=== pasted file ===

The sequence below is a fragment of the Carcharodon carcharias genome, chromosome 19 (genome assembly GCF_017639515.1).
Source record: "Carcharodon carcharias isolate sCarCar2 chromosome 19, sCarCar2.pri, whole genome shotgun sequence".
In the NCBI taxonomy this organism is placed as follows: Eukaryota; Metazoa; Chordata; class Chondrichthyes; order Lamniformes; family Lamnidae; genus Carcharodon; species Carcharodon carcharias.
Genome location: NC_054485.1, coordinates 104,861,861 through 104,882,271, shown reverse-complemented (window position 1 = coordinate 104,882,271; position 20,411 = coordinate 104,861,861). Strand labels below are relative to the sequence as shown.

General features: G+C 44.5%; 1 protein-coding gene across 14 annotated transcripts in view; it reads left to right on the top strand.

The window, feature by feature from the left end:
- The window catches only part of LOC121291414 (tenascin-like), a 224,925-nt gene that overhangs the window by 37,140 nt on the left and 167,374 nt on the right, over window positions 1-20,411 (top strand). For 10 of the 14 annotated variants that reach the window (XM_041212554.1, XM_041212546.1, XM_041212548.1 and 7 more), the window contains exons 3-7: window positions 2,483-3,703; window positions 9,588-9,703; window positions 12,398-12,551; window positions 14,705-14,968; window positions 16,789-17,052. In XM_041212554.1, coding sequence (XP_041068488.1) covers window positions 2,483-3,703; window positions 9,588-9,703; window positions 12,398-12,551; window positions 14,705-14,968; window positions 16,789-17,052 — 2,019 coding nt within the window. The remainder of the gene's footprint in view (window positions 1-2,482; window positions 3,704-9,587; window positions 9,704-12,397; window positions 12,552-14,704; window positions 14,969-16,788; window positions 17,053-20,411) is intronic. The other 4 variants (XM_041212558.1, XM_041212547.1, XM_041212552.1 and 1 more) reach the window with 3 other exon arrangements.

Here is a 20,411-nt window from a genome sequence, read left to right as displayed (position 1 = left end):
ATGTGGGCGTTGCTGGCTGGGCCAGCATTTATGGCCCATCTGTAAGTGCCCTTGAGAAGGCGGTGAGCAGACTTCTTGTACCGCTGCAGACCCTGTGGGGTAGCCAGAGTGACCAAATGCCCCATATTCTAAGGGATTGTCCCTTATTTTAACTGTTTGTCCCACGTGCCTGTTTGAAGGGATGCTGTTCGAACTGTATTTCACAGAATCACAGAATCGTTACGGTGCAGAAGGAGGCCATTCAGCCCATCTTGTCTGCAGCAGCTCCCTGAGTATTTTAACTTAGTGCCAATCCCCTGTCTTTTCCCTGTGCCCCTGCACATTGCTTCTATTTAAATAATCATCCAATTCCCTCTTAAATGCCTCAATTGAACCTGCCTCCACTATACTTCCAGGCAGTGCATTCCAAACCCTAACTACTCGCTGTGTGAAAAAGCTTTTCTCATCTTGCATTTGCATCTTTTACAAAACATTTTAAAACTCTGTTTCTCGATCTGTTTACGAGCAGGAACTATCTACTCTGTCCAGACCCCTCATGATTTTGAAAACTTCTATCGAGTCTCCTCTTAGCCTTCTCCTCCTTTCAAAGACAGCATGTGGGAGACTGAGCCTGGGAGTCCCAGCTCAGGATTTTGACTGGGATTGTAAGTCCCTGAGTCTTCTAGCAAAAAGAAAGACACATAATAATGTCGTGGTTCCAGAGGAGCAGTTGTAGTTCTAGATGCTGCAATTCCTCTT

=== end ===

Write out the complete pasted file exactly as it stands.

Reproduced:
The sequence below is a fragment of the Carcharodon carcharias genome, chromosome 19 (genome assembly GCF_017639515.1).
Source record: "Carcharodon carcharias isolate sCarCar2 chromosome 19, sCarCar2.pri, whole genome shotgun sequence".
In the NCBI taxonomy this organism is placed as follows: Eukaryota; Metazoa; Chordata; class Chondrichthyes; order Lamniformes; family Lamnidae; genus Carcharodon; species Carcharodon carcharias.
Genome location: NC_054485.1, coordinates 104,861,861 through 104,882,271, shown reverse-complemented (window position 1 = coordinate 104,882,271; position 20,411 = coordinate 104,861,861). Strand labels below are relative to the sequence as shown.

General features: G+C 44.5%; 1 protein-coding gene across 14 annotated transcripts in view; it reads left to right on the top strand.

The window, feature by feature from the left end:
- The window catches only part of LOC121291414 (tenascin-like), a 224,925-nt gene that overhangs the window by 37,140 nt on the left and 167,374 nt on the right, over window positions 1-20,411 (top strand). For 10 of the 14 annotated variants that reach the window (XM_041212554.1, XM_041212546.1, XM_041212548.1 and 7 more), the window contains exons 3-7: window positions 2,483-3,703; window positions 9,588-9,703; window positions 12,398-12,551; window positions 14,705-14,968; window positions 16,789-17,052. In XM_041212554.1, coding sequence (XP_041068488.1) covers window positions 2,483-3,703; window positions 9,588-9,703; window positions 12,398-12,551; window positions 14,705-14,968; window positions 16,789-17,052 — 2,019 coding nt within the window. The remainder of the gene's footprint in view (window positions 1-2,482; window positions 3,704-9,587; window positions 9,704-12,397; window positions 12,552-14,704; window positions 14,969-16,788; window positions 17,053-20,411) is intronic. The other 4 variants (XM_041212558.1, XM_041212547.1, XM_041212552.1 and 1 more) reach the window with 3 other exon arrangements.

Here is a 20,411-nt window from a genome sequence, read left to right as displayed (position 1 = left end):
ATGTGGGCGTTGCTGGCTGGGCCAGCATTTATGGCCCATCTGTAAGTGCCCTTGAGAAGGCGGTGAGCAGACTTCTTGTACCGCTGCAGACCCTGTGGGGTAGCCAGAGTGACCAAATGCCCCATATTCTAAGGGATTGTCCCTTATTTTAACTGTTTGTCCCACGTGCCTGTTTGAAGGGATGCTGTTCGAACTGTATTTCACAGAATCACAGAATCGTTACGGTGCAGAAGGAGGCCATTCAGCCCATCTTGTCTGCAGCAGCTCCCTGAGTATTTTAACTTAGTGCCAATCCCCTGTCTTTTCCCTGTGCCCCTGCACATTGCTTCTATTTAAATAATCATCCAATTCCCTCTTAAATGCCTCAATTGAACCTGCCTCCACTATACTTCCAGGCAGTGCATTCCAAACCCTAACTACTCGCTGTGTGAAAAAGCTTTTCTCATCTTGCATTTGCATCTTTTACAAAACATTTTAAAACTCTGTTTCTCGATCTGTTTACGAGCAGGAACTATCTACTCTGTCCAGACCCCTCATGATTTTGAAAACTTCTATCGAGTCTCCTCTTAGCCTTCTCCTCCTTTCAAAGACAGCATGTGGGAGACTGAGCCTGGGAGTCCCAGCTCAGGATTTTGACTGGGATTGTAAGTCCCTGAGTCTTCTAGCAAAAAGAAAGACACATAATAATGTCGTGGTTCCAGAGGAGCAGTTGTAGTTCTAGATGCTGCAATTCCTCTT